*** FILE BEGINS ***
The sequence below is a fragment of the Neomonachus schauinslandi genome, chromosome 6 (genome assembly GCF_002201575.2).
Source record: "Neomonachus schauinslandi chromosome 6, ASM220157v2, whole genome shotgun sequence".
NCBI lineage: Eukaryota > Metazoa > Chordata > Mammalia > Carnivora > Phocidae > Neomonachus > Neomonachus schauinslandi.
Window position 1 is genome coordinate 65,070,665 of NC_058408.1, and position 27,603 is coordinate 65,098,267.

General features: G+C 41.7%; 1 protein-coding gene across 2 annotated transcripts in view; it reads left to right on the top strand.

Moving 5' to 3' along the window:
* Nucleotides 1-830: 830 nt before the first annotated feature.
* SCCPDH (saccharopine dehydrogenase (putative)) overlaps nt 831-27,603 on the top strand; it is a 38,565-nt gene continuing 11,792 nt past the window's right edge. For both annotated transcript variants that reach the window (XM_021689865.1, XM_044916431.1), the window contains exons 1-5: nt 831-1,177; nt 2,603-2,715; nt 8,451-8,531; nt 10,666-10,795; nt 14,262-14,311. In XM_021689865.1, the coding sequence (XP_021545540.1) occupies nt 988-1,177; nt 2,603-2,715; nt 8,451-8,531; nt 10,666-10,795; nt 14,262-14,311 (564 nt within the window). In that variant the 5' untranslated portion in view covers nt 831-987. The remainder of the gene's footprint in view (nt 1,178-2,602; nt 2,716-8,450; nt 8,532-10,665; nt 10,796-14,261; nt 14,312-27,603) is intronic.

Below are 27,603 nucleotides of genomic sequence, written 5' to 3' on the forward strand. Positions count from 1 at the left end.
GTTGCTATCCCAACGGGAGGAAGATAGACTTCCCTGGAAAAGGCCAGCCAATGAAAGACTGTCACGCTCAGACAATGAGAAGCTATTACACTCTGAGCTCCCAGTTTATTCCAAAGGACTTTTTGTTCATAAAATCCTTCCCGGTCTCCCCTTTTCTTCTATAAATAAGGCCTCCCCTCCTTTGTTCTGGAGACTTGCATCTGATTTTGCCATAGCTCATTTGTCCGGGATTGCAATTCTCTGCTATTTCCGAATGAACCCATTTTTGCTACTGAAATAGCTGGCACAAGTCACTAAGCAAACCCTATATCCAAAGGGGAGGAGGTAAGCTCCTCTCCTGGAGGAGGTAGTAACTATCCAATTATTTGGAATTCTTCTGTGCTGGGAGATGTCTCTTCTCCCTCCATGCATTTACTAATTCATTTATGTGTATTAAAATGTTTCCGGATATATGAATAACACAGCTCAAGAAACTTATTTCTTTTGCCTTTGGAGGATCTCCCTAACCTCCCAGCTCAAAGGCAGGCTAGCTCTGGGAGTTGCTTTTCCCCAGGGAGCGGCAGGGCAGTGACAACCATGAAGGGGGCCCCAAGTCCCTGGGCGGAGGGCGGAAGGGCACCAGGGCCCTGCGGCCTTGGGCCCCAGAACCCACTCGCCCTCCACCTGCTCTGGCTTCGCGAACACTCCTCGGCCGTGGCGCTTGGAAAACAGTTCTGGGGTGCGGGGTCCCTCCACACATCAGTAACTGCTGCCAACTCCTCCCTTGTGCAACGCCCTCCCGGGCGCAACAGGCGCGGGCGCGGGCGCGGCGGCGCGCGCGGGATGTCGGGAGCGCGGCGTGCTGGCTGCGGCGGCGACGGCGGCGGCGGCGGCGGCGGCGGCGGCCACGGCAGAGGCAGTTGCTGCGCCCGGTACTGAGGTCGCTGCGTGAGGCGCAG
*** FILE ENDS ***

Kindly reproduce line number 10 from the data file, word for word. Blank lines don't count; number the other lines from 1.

GTTGCTATCCCAACGGGAGGAAGATAGACTTCCCTGGAAAAGGCCAGCCAATGAAAGACTGTCACGCTCAGACAATGAGAAGCTATTACACTCTGAGCTCCCAGTTTATTCCAAAGGACTTTTTGTTCATAAAATCCTTCCCGGTCTCCCCTTTTCTTCTATAAATAAGGCCTCCCCTCCTTTGTTCTGGAGACTTGCATCTGATTTTGCCATAGCTCATTTGTCCGGGATTGCAATTCTCTGCTATTTCCGAATGAACCCATTTTTGCTACTGAAATAGCTGGCACAAGTCACTAAGCAAACCCTATATCCAAAGGGGAGGAGGTAAGCTCCTCTCCTGGAGGAGGTAGTAACTATCCAATTATTTGGAATTCTTCTGTGCTGGGAGATGTCTCTTCTCCCTCCATGCATTTACTAATTCATTTATGTGTATTAAAATGTTTCCGGATATATGAATAACACAGCTCAAGAAACTTATTTCTTTTGCCTTTGGAGGATCTCCCTAACCTCCCAGCTCAAAGGCAGGCTAGCTCTGGGAGTTGCTTTTCCCCAGGGAGCGGCAGGGCAGTGACAACCATGAAGGGGGCCCCAAGTCCCTGGGCGGAGGGCGGAAGGGCACCAGGGCCCTGCGGCCTTGGGCCCCAGAACCCACTCGCCCTCCACCTGCTCTGGCTTCGCGAACACTCCTCGGCCGTGGCGCTTGGAAAACAGTTCTGGGGTGCGGGGTCCCTCCACACATCAGTAACTGCTGCCAACTCCTCCCTTGTGCAACGCCCTCCCGGGCGCAACAGGCGCGGGCGCGGGCGCGGCGGCGCGCGCGGGATGTCGGGAGCGCGGCGTGCTGGCTGCGGCGGCGACGGCGGCGGCGGCGGCGGCGGCGGCGGCCACGGCAGAGGCAGTTGCTGCGCCCGGTACTGAGGTCGCTGCGTGAGGCGCAG